The 2012 Year of the Dragon stamp issue is certainly one to celebrate. The powerful dragon is the most vibrant of all 12 animals in the Chinese zodiac and when the Year of the Dragon begins on 23 January 2012, it will bring with it health, wealth, prosperity and success.
The dragon is an important ancient symbol for the Chinese people, and it is believed to ward off evil spirits. Everything connected with the dragon is thought to be blessed, which makes this lunar stamp issue particularly special. Not only do the stamps portray the dragon through different aspects of Chinese culture they also celebrate the growing multicultural society in New Zealand.
The individual stamps in this issue are as follows:
60c – Year of the Dragon
Calligraphy is a traditional Chinese art form, and the Chinese character for ‘dragon’ expressed on the 60c stamp is from the Xi Xia Song stone monument. Carved in the ‘Lishu’ calligraphy style, the character has an authoritative feel that reflects the strength and confidence of those born in the year of the dragon.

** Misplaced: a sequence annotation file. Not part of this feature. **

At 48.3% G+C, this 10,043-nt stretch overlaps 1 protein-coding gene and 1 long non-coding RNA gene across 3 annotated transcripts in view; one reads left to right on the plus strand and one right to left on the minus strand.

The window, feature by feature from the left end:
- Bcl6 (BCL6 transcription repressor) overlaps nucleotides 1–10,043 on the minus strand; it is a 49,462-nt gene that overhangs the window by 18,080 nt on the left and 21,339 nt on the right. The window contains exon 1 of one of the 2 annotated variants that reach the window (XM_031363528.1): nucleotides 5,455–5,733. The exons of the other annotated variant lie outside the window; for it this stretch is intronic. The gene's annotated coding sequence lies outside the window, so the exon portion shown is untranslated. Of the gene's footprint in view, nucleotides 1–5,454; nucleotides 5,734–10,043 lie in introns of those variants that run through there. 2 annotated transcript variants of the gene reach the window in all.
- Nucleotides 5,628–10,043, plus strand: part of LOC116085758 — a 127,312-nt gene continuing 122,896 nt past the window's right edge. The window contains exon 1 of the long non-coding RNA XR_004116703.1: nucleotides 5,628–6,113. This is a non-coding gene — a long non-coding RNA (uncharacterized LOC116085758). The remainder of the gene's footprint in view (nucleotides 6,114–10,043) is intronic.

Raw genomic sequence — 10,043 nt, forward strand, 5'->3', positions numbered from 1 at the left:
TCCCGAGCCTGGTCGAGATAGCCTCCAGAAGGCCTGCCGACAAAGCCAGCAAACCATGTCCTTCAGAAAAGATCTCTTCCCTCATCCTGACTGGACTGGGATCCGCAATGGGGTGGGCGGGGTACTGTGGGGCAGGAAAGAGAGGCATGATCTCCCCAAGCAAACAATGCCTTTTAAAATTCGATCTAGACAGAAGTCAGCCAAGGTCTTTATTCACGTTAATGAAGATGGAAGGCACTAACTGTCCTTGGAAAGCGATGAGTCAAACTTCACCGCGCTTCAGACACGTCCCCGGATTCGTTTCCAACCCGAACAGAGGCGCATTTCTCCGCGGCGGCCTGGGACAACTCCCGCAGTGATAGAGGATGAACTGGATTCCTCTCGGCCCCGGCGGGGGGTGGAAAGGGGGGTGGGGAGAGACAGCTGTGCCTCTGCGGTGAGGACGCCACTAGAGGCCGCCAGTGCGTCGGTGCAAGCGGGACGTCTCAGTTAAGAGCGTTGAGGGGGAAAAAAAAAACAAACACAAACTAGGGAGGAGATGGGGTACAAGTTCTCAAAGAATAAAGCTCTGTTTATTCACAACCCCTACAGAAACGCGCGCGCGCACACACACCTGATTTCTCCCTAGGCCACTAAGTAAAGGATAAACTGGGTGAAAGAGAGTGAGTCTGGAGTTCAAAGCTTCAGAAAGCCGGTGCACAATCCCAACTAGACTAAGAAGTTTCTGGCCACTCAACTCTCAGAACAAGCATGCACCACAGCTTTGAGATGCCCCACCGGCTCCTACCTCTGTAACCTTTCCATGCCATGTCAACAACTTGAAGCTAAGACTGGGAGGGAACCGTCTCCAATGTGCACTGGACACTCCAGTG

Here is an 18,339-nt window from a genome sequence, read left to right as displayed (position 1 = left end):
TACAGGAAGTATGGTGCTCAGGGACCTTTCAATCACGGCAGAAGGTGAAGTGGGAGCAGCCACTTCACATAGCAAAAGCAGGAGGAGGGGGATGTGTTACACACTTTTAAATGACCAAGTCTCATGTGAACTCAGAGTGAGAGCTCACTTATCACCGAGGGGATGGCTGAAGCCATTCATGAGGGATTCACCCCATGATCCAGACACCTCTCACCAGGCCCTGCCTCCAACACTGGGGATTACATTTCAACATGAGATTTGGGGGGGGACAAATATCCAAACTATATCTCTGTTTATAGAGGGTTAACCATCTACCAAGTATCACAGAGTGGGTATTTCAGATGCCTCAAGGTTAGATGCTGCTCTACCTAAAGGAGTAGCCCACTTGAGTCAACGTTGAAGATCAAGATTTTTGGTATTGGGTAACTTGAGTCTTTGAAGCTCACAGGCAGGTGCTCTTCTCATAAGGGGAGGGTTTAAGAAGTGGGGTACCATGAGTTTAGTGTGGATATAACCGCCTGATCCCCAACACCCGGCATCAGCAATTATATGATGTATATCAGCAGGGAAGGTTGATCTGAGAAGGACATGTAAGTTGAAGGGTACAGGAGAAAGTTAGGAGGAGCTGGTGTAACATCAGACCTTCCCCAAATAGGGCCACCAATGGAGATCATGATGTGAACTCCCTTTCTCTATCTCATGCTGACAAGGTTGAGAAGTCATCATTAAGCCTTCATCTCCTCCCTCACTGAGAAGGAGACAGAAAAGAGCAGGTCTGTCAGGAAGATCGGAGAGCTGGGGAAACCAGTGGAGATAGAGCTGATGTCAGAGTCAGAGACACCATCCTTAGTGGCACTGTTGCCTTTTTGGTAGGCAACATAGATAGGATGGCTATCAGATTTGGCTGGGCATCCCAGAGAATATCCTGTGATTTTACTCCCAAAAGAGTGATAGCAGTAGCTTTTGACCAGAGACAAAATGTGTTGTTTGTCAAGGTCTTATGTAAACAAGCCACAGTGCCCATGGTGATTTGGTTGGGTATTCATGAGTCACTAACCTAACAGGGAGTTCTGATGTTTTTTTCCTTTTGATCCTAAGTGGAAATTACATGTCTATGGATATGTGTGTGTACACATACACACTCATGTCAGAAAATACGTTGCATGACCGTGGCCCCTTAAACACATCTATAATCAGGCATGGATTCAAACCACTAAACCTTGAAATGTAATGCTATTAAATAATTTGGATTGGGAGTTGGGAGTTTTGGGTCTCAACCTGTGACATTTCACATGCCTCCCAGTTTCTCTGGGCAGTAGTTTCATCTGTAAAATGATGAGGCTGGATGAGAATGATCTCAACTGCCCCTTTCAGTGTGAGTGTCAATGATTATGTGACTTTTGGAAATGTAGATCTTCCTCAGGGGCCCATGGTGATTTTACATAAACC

$1.20 – Paper-cut Dragon
Paper-cutting is a much-loved Chinese folk art that became popular shortly after paper was invented. It is used for many Chinese weddings, ceremonies and festivals, and the skilfully crafted paper-cut dragon n the $1.20 stamp indicates prosperity, amiability and celebration.
$1.90 – Dragon Lantern
Chinese lanterns are an important part of Chinese New Year, and the Chinese Lantern Festival marks the end of the 15-day Chinese New Year celebrations. The dragon lantern featured on the $1.90 stamp was used in the Auckland Lantern Festival, which annually celebrates New Zealand’s multicultural society.
$2.40 – New Zealand Icon – Dunedin Railway Station
Situated in the South Island, Dunedin was one of the earliest settlements for Chinese immigrants in New Zealand. Over the centuries New Zealand has welcomed many different cultures and this is depicted by the pair of swallows on the $2.40 stamp, which in the Chinese culture symbolise hope, blessings and happiness in the land.
Source: New Zealand